Throughout the long Cold War between the U.S. and the Soviet Union, journalists from both countries interpreted each other’s policies and helped domestic audiences see adversaries as human beings. What’s more, Russian journalists based in the U.S. came to understand the strengths of the U.S. political system. That sort of experience should be available to Iranian journalists, particularly those who work for hard-line outlets that routinely denigrate the United States.
The situation for journalists in Iran has never been easy and has deteriorated significantly since fraud-tainted presidential elections in Iran last year. More than 30 Iranian journalists remain in prison and foreign reporters based in Tehran must exercise care for fear that they will also face prison or be expelled. Still, U.S. officials who rightfully criticize Iran’s crackdown should jump at the chance to allow Iranian reporters to experience U.S. freedoms.
Let the Islamic Republic of Iran News Agency open a Washington bureau, let its reporters go to White House and State Department briefings and have President Obama and other top U.S. officials give interviews to its editors and writers. That would make it harder for Iran to censor information about U.S. policies and make it easier for U.S. media outlets to demand reciprocal rights in Tehran. At a time when confrontation appears to be building again between the two countries, the more access their journalists have to each other, the better.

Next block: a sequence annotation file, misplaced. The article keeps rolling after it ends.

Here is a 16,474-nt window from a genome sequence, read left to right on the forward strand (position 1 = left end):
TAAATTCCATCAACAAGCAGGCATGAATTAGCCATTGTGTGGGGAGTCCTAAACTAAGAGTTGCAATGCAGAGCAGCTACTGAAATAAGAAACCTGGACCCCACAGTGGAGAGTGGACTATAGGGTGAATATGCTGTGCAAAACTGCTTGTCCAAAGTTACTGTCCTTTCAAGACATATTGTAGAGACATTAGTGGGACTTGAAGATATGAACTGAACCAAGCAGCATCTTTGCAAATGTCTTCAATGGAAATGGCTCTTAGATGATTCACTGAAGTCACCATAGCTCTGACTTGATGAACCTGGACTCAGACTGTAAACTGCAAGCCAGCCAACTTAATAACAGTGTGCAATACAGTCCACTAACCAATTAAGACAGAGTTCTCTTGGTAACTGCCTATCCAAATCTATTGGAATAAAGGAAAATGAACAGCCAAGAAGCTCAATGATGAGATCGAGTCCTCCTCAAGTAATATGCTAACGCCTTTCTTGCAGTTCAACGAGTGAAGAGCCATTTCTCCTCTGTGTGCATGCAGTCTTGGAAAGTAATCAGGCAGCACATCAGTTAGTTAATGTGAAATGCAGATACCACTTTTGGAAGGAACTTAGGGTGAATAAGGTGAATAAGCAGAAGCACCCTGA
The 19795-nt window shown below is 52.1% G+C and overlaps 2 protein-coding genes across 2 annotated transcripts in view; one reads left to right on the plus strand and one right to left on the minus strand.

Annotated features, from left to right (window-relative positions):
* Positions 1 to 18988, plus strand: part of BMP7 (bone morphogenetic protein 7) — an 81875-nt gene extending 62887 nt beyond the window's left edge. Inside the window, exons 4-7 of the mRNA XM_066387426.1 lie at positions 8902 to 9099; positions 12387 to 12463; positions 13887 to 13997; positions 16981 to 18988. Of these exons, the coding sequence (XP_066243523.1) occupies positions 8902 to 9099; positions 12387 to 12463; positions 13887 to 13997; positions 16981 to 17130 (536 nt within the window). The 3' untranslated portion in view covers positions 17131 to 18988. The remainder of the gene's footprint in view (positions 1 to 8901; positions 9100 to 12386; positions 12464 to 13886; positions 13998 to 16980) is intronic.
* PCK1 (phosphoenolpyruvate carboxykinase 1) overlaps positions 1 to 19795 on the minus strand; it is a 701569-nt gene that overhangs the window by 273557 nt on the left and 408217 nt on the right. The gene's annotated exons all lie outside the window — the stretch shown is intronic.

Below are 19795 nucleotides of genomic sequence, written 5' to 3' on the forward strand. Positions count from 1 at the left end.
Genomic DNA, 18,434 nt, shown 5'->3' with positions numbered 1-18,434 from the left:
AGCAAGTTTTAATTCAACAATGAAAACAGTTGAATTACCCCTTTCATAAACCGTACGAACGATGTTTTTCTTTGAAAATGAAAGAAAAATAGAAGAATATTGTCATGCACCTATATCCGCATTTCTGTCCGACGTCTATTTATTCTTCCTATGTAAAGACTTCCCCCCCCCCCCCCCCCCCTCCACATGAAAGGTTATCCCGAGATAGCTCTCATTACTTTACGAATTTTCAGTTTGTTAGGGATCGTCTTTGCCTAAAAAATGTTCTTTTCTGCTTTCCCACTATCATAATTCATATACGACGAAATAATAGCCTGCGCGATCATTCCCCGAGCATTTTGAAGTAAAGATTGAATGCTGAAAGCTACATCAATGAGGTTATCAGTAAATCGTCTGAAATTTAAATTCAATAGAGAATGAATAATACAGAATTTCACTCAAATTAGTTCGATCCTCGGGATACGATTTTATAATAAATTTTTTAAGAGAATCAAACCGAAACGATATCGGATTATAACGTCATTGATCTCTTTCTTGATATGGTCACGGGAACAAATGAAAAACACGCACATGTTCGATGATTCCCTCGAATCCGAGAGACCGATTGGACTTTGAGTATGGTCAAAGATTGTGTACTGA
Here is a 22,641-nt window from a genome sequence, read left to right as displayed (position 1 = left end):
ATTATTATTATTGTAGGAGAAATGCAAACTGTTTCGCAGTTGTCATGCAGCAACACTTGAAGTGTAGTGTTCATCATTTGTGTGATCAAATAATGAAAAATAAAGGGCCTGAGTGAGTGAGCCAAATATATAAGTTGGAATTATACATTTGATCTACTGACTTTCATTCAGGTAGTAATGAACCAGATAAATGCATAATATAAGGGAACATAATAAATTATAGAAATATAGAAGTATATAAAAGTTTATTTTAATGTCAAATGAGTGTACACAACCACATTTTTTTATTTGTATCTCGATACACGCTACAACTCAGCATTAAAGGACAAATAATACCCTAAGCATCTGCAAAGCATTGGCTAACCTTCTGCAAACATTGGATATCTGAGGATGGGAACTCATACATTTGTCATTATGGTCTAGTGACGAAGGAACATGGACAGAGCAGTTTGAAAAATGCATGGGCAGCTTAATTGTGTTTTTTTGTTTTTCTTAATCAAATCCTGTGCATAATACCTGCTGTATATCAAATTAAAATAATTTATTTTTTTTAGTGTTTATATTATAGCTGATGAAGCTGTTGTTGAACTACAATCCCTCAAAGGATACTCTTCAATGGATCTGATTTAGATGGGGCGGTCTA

— Barbara Slavin


20 comments on “US Should Welcome Iran’s Reporters

  1. PissedOffAmerican says:

    “I can’t even wrap my brain around this approach to peaceful relations in the Middle East, it’s so stoooopid”